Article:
Posted by (twitter: @Sosowski)
April 29th, 2013 4:44 pm

Sooo… I decided to make a game on a C64… And how did it go? Pretty awesome!


Making a game for a C64 and on PC is super simple and tons of fun! But Making a game on a real C64 is something else! One false move and BAH! your game is gone! There are no drives inside C64, everything that you are working on will die once you flip the power button. Moreover, there is no memory protection, so you can accidentally wipe out your code while it’s executing~!

The Setup


I have been swapping around 3 C64s, because all of them have quirks.
– Top one is a C64 C with old motherboard and it had troubles with VIC IRQs
– The middle one I used the most, it seems to work fine, but old memory chips catch interference easily, so somehimes it swapped random bits in memory.
– The bottom one is a new 1993 C64C. It is super stable, but the video signal quality was too bad for streaming.



I never had a C64 disk drive so I’m super used to tapes. Fortunately I had this.


This is Black Box v8 a.k.a Quick Box, it has many cool features.

– Turbo Tape (25min vs 3min)
– Head Fit (a tool to visualise tape reads to help you setup head angle properly)
– Monitor (think of it as a C64 system debugger)
– Speech synthesis (polish only, but still!)
– Reset button (dev is impossible without this thing)

And to go with that I have my super cyborg Datassete.


Inside it, you can see a MP3<->JACK adapter. Basically, it’s a tape with a head inside connected to jack. This way you can easily Transfer games from T64 and PRG files onto a C64. Unfortunately, it only works one way.

I have also found an old blank tape! It is really neat! Back in the days, you could buy a tape specifically engineered for data storage, but I didn’t have that! But a blank tape works fine at all times! If it has music, it is good to wipe it beforehand.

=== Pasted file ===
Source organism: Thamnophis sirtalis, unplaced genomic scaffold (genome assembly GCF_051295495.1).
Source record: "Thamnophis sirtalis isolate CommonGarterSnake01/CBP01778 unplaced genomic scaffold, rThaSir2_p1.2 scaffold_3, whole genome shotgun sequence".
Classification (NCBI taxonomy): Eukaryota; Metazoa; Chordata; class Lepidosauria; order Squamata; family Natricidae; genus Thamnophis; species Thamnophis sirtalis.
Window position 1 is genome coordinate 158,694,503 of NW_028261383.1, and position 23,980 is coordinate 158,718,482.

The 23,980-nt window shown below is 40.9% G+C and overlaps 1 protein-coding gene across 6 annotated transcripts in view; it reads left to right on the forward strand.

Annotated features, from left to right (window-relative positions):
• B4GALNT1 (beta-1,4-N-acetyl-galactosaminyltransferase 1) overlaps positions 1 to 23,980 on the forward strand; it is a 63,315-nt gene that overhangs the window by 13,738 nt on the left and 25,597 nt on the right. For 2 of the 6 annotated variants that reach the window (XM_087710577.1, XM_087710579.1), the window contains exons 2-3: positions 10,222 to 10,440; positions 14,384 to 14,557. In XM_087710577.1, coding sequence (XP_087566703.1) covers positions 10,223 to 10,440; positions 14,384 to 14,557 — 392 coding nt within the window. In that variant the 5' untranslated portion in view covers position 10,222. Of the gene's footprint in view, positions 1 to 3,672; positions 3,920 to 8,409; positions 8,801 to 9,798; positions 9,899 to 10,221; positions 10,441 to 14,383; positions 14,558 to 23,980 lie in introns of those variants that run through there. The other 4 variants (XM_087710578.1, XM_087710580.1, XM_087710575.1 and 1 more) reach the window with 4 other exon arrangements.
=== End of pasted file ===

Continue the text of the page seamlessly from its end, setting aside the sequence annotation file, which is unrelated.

As I said, C64 can be a pain when it comes to crashes. It can glitch out wiping itself randomly because you screwed something up. Fortunately, with this, saving was super neat, and since tapes are sequential I have so many old versions on it! You can easily do merges with old revisions with that!


Previously, I had trouble with good C64 recording quality. But I made an S-Video cable and it all works fine.

Here is how it looked on my old cable.

This was hooked to a simple USB video grabber.


I used AMCap to work fullscreen and XSplit to stream that.

Here’s a quality sample of my environment.



This one is a screenshot of a game I abandoned to make PONK.

Tools that didn’t exist when I started.

I had to find a way to transfer stuff from C64 to PC since the tape adapter thing worked only one way. I had to make a transfer cable.


I used these to create XE1541 extended cable that only works with DOS and Linux. Setting up DOS on an SD was taking too much time so I had to find another way anyways.
I also had this neato helper to hold things for me.


The Citizen

The Citizen may have ruined buttons, but it can do HEX<->DEC conversions pretty well. This helped me out a big deal.


Also, it has the first known occurrence of the word ‘Sosowski’ on the back!

The Pro-cess